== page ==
The other thing we can do is not get all bent out of shape about it either, I know we like to say that it’s all these shows these days that don’t show or teach any morals or values, but if we’re honest, we’d have to go waaay back to find a time when they did. I’m in my mid thirties and I remember growing up and watching shows my parents hated – Seinfeld and Friends to name a couple. Disclaimer: I’m not knocking Friends, I know some of you are hardcore Friends fans and I’m not trying to offend you, just wanted to say that. But, if we’re honest, those shows had a whole lot of sleeping around, they weren’t exactly do-gooders who caught themselves in bad situations, they wanted to be in those situations.

TV and movies have for a long time shown us what they knew we would pay for – people living lives that we secretly dream about. Is it really the fault of the entertainment industry, or is it our fault for continuing to watch?

What we can do is use TV exactly for what it is – entertainment. We can also learn from it, use it as a teaching tool for our kids and if you give it a chance there are now actually some really good, and well made Christian based movies and TV that don’t look like they were shot with an iPhone 3GS. We recently watched The Case for Christ and I have to say it was really good! No sugar coating our faith, just an honest look at the Bible through the eyes of an atheist who later surrendered to Jesus. The God’s NOT Dead movies are also good, though I can see where some potential criticisms would be. War Room was really good, almost anything recently made by the Kendrick brothers is good. And believe it or not, I might get some flack for saying this but The Shack also was well done.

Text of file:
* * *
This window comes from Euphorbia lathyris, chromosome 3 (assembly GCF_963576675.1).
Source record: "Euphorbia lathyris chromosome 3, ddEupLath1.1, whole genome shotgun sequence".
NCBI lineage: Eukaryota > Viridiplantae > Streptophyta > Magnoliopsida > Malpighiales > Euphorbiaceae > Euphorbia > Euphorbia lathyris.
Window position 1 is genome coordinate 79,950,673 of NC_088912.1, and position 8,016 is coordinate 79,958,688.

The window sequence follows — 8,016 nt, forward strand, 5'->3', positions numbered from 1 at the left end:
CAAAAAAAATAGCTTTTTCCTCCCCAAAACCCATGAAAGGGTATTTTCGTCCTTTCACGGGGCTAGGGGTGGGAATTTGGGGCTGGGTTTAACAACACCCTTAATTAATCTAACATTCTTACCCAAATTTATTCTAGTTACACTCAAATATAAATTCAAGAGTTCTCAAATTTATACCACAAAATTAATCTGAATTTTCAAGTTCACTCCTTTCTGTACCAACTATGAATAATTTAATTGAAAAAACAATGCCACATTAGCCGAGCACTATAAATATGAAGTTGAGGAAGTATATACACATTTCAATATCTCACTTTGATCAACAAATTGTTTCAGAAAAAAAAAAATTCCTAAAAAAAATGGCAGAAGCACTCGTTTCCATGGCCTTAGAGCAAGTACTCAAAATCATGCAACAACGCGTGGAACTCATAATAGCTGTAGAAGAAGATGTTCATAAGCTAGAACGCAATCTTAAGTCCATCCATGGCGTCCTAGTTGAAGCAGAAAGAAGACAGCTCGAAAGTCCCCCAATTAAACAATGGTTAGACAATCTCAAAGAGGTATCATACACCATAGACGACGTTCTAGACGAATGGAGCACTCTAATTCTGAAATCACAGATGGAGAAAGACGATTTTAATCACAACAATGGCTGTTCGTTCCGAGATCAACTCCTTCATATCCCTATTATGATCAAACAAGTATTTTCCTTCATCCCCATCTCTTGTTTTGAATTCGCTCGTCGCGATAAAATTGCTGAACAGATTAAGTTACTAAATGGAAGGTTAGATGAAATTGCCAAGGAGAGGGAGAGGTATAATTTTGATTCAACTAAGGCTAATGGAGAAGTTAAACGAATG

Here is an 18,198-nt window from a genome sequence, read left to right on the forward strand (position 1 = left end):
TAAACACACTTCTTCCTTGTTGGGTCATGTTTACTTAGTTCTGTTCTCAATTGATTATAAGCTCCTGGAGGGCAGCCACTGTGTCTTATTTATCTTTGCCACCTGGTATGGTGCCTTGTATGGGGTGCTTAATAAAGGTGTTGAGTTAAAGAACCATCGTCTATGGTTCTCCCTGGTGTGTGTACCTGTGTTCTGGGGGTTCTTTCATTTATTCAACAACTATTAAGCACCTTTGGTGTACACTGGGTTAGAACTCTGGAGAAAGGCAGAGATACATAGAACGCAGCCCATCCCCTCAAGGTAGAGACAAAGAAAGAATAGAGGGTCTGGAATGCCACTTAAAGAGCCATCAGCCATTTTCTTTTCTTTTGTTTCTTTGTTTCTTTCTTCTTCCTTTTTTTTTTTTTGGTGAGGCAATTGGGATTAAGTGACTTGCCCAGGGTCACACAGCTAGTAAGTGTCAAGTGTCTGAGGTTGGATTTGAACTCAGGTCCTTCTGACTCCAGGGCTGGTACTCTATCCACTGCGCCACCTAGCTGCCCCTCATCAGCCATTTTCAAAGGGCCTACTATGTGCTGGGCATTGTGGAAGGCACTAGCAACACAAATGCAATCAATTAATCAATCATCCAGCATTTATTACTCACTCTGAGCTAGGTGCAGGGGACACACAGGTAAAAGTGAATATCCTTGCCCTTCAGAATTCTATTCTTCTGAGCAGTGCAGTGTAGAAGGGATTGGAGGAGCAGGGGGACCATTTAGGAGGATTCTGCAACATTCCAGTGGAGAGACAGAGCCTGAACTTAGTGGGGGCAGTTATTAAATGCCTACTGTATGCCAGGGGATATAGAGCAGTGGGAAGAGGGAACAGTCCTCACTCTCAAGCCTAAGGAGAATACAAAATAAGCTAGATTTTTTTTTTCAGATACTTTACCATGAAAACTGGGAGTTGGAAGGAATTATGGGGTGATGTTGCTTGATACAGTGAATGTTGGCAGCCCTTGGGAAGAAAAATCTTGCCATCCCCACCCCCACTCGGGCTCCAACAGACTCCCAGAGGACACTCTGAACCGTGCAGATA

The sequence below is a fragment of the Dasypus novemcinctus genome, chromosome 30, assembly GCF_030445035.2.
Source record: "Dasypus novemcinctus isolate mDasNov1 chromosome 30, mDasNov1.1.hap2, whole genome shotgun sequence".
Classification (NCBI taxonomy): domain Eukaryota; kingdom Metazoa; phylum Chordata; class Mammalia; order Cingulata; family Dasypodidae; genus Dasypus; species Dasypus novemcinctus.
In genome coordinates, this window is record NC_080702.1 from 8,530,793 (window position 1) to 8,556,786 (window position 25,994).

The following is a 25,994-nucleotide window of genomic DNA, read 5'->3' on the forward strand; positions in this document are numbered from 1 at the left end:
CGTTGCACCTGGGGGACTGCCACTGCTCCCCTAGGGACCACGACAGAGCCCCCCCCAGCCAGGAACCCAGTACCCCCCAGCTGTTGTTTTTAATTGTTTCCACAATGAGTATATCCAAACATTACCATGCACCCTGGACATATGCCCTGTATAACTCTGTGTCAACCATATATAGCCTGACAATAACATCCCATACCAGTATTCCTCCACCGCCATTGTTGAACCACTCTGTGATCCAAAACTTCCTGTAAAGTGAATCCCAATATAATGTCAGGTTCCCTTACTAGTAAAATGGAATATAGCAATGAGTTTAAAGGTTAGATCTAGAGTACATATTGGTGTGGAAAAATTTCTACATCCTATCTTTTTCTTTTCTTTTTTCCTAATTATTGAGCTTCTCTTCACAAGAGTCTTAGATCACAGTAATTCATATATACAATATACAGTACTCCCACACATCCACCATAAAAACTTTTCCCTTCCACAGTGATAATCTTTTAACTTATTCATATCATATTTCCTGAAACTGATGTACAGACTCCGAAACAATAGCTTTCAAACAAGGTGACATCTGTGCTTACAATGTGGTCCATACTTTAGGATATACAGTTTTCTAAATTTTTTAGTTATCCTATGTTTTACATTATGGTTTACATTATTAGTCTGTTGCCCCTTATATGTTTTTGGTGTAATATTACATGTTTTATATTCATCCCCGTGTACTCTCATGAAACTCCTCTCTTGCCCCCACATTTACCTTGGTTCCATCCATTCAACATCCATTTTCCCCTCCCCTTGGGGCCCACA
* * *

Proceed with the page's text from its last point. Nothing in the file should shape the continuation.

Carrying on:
Point is, TV was never intended to be all hugs and kisses, despite what Full House may have shown us, it’s entertainment. And entertainment is going to change based on what people want to see. So use TV as entertainment but if you want to be edified and have your bucket filled, read the Bible. If you want your kids to grow up knowing Jesus don’t expect the TV or anyone else to do that for them, you do it, by reading them the Bible, walking with them, talking with them, listening to them, leading them to Jesus yourself because everyone knows, if we expect our kids not to turn into the things they see on TV, you have to show them something else, you have to BE something else.

I’m Saved. So Why Don’t I Act Like It?

The Apostle Paul told the Galatians that the “…fruit of the Spirit is love, joy, peace, forbearance, kindness, goodness, faithfulness, gentleness and self-control. Against such things there is no law.”
[Galatians 5:22‭-‬23]

If we have the Holy Spirit it would be evident to those around us because we would live our lives in such a way that no one could accuse us of lacking any of the traits Paul listed. Come Monday morning however how many of us can say that we’re patient, kind and gentle? I know I can’t, either I’m angry that the kids woke me up way too early, I’m frustrated that traffic on the highway isn’t moving fast enough or the long list of emails from impatient clients makes me impatient!

I’m not saying that doing and being good has any bearing on our salvation, most Christians nowadays know that we don’t earn it. Doing and being good is a result of that salvation. So I can’t help but ask sometimes if I’m really saved if I don’t perfectly example the fruits of the Holy Spirit, and I know I am not the only one who asks this question, it’s one of the big ‘what ifs’ we Christians ask ourselves – what if I am not really saved? It doesn’t help that the Bible confirms that many who think they know Jesus will be turned away from Him [Matthew 7:23].

What are we to do then with this grey area of I accepted Jesus into my heart but I am definitely not the perfection that Paul describes to the Galatians? Well rest assured brother and sister Christian, rest assured. The Bible also tells us that we can know with utmost certainty that we are indeed saved and will spend eternity in Heaven, even though we fail to place a check mark beside the virtues Paul talks about.